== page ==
Falling oil prices are puncturing Stephen Harper's dream of transforming Canada into an energy superpower. Tom Walkom writes:
For this government, Alberta’s oilsands were the key to Canada’s economic future.
Alberta heavy oil would be sold to the world at premium prices. Spin-offs would provide jobs for Canadians across the country.
It was a coherent vision. But it rested on one thin reed: an oil price high enough to cover the cost of extracting bitumen from the tarsands.
Now, with oil prices expected to remain low for the indefinite future, the entire project looks increasingly iffy.
A couple of things have happened that Stephen Harper didn't -- or wouldn't -- foresee:
The reasons for the oil price collapse are varied. China’s energy-reliant economy is slowing down. New shale oil production from the U.S. is creating a glut. The cartel known as the Organization of the Petroleum Exporting Countries has been unwilling or unable to enforce high prices.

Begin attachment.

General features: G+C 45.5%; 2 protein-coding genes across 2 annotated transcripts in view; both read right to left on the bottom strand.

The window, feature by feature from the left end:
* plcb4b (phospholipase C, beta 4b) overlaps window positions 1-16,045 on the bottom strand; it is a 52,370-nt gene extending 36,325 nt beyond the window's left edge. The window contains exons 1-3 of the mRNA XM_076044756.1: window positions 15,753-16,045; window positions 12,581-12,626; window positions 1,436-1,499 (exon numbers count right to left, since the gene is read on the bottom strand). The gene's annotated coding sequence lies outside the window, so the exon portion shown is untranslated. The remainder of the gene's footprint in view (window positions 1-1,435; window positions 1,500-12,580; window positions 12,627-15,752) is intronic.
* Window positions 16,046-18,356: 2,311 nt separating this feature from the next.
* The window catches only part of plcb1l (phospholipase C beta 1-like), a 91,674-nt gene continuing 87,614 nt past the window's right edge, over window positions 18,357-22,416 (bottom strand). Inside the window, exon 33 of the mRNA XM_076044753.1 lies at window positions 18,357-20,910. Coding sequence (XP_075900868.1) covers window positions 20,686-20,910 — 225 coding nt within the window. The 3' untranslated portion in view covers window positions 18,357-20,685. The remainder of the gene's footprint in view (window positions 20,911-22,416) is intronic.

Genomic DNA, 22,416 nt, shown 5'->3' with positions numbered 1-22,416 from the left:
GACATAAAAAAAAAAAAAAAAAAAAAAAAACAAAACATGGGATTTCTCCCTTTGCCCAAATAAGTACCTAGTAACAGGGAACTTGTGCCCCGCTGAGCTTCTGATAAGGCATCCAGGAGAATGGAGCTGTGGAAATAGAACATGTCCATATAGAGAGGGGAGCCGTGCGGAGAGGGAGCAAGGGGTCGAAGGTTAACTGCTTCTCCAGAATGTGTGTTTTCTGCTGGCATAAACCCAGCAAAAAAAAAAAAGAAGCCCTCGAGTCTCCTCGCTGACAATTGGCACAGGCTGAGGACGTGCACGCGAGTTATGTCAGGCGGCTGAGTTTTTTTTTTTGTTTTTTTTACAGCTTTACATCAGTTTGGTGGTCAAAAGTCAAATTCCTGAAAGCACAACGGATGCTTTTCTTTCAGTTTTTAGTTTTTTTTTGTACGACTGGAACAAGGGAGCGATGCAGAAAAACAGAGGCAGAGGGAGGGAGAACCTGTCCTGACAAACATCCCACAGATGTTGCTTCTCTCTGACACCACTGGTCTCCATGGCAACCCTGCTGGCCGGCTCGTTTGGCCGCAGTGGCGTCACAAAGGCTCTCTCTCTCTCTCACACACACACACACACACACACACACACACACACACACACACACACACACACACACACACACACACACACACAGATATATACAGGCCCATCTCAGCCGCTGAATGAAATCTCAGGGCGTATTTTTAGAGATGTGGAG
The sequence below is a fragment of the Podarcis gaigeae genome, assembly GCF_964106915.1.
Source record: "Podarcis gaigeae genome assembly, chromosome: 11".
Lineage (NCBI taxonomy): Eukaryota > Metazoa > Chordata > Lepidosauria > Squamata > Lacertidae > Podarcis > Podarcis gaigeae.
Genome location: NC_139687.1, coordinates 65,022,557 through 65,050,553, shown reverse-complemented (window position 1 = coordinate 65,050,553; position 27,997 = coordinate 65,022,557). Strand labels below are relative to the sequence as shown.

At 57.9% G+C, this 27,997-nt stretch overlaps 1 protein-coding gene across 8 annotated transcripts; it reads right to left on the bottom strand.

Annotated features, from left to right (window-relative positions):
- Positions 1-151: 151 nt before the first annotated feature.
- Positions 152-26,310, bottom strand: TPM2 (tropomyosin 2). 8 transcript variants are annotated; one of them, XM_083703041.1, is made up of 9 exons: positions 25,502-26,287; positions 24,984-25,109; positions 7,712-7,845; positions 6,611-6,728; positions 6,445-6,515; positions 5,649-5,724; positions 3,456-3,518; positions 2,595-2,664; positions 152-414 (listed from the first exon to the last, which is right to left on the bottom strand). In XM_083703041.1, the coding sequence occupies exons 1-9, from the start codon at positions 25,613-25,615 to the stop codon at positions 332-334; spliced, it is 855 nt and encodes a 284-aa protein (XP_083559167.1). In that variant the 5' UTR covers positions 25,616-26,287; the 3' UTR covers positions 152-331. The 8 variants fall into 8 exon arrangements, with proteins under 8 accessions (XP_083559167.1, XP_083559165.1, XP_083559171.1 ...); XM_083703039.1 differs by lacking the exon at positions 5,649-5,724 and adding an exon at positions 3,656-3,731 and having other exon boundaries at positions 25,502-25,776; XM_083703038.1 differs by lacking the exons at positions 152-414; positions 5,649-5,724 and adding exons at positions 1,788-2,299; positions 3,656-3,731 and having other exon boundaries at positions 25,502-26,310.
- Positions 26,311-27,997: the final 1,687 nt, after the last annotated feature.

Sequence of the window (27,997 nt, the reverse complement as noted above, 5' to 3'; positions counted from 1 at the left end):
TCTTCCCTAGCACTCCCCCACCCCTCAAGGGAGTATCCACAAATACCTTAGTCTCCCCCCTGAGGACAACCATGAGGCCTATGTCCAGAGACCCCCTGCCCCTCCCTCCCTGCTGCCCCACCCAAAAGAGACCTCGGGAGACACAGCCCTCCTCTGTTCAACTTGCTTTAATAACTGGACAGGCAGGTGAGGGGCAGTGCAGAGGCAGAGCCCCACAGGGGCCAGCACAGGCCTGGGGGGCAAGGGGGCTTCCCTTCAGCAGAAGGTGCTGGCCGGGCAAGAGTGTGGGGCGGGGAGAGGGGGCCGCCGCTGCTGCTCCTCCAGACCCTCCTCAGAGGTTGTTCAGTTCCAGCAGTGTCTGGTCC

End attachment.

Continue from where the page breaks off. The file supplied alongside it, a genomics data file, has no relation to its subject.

Anyone with a knowledge of history knows that this is an old problem for Canada. Harold Innes called it the "resource trap. And, for most of the twentieth century, Canada's politicians tried to avoid it:
Sensible countries try to lessen their dependence on volatile commodities. Canada, whose economy has been dominated by resource exports since the 16th century, spent much effort over the years trying to do break free from this dependence — usually by encouraging secondary manufacturing. The aim was to diversify the economy so that offsetting forces were created.
A fall in oil prices, for instance, might hurt Alberta’s petroleum sector. But the consequent cheap energy would aid Ontario manufacturers and the country could keep on an even keel.
For years, this was the unstated theory behind what was in effect a crude form of industrial strategy. Much of the time, it more or less worked.
And, if there's one thing Harperites don't believe in, it's having an industrial strategy. Unfettered markets are the way to salvation. Except they aren't.
And, once again, we're caught in a resource trap.